[0170] An explanation will now be given for the configuration wherein, before shifting a memory to another memory to perform a camera operation, the operating condition matches that of a memory at a destination, so that the camera operation can be smoothly performed under the operating condition of each memory, and an erroneous operation during the shifting of the memory can be prevented, or the performance of the memory at the destination can be effectively employed.

[0171]FIG. 20 is a block diagram showing the circuit structure of the essential portion of a camera according to an eighth embodiment of the present invention.

[0172] In FIG. 20, a camera 214 comprises: a control microcomputer 201, for controlling the overall operation of the camera 214; an LCD display circuit 202, for displaying a camera mode; a motor control circuit 203, for controlling a feeding motor; a shutter control circuit 204, for controlling a shutter; a strobe circuit 205, for controlling a strobe; a DC/DC circuit 206, for controlling the power source of the camera 214; an oscillation circuit 207; a SW circuit 208, for detecting the state of a switch; a photometry circuit 209, for measuring the brightness of an object; and a distance measurement circuit 210, for measuring a distance from the object. A RAM 211, a flash memory 212 and a mask ROM 213 are provided in the microcomputer 201, and the operating characteristics of these memories are shown in FIGS. 22 to 26.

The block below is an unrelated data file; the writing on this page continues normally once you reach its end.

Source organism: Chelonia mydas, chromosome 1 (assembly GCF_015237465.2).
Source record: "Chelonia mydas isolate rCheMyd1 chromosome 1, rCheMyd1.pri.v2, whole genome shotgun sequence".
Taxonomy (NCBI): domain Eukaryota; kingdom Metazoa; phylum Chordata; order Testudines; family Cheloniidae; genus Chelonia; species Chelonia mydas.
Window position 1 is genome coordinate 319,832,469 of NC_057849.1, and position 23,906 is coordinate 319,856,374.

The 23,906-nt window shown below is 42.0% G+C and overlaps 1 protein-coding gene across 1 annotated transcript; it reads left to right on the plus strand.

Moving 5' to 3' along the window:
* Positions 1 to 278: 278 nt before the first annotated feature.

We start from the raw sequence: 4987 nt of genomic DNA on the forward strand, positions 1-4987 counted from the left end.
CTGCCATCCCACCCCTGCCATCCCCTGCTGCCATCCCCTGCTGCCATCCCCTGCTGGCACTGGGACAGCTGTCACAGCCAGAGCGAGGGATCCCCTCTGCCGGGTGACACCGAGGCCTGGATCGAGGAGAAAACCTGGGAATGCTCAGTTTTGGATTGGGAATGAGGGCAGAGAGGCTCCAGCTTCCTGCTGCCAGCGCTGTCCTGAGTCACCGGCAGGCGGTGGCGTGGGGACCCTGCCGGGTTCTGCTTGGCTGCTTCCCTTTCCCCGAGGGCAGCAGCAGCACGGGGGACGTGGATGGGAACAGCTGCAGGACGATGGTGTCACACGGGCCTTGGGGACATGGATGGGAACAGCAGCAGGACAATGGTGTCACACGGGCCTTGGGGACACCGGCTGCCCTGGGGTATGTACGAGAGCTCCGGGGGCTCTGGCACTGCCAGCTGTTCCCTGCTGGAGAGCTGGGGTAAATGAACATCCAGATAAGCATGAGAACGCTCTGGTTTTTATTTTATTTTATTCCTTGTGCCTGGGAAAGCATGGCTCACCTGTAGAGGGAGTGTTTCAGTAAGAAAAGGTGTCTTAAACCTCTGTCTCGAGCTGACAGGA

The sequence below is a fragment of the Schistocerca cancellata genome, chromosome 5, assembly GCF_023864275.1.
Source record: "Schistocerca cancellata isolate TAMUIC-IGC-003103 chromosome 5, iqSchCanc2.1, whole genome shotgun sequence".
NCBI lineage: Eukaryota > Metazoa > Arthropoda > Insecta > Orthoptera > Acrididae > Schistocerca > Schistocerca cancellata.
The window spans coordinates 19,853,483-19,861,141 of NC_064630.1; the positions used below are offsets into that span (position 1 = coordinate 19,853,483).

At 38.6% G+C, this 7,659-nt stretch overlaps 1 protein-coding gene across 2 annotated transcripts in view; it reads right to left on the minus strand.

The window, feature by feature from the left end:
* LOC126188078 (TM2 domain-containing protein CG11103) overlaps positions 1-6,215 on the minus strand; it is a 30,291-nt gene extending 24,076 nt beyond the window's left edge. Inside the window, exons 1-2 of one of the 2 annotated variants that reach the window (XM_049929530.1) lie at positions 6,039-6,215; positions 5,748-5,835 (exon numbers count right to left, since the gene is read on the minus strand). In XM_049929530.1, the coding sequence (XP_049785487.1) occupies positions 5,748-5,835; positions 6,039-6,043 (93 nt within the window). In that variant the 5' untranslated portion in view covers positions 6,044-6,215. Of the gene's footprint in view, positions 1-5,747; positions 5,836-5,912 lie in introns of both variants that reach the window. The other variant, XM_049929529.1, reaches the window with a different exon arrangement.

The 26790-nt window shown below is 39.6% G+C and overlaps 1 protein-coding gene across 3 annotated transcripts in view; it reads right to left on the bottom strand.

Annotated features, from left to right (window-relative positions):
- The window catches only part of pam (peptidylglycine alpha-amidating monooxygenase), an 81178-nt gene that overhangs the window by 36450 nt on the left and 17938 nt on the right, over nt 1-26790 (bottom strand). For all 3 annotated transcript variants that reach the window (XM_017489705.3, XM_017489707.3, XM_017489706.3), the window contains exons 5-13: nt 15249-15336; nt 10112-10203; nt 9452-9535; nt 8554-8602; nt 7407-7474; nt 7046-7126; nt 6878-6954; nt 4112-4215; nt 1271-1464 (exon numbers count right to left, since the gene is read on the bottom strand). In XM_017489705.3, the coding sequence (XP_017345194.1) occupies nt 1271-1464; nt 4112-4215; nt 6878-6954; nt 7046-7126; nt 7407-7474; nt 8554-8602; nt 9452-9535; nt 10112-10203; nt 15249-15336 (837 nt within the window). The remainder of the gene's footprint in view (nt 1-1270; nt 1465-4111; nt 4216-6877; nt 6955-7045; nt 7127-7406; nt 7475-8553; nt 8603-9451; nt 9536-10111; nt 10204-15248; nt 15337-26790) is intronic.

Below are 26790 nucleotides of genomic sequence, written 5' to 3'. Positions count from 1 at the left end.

[0173] The characteristic of the mask ROM 213 is shown in FIG. 22, and represents that the operating voltage up to 1.5 V can be guaranteed while the operating frequency is low. The characteristic of the flash memory 212 is shown in FIG. 23, and represents that a high operating frequency is available while a high operating voltage of 2.8 V is required. The characteristic of the EEPROM is shown in FIG. 25. While the operating voltage and the operating frequency of the EEPROM are similar to those of the flash memory, the EEPROM differs from the flash memory in that even a small memory area can be accessed for a small amount of data. FIG. 24 is a graph showing the comparison between the characteristics of the mask ROM 213 and the flash memory 212. Further, for a reference, the comparison of the consumption of power by these memories is shown in FIG. 26 where, for example, memory 1 represents the mask ROM 213 and memory 2 represents the flash memory 212.

[0174] The actual control processing performed by the thus arranged camera will now be described while referring to the flowchart in FIG. 21.

[0175] First, the photometry operation is performed based on a program stored in the flash memory 212. At step #2001, a check is performed to determine whether the switch SW1 is turned on by half-depression of a release switch (not shown). When the switch SW1 is turned on, program control advances to step #2002, and the photometry circuit 209 is driven to perform a photometry operation. Since the photometry operation is the general processing as shown in detail at step #2031 to step #2035 in FIG. 28, this operation will be briefly explained. The brightness of an object is measured by each photometry sensor to determine whether the object is against light or at a low brightness. When the object is against light, the setup for the strobe image taking is required. When the object is not against light, the brightness of the object is determined immediately.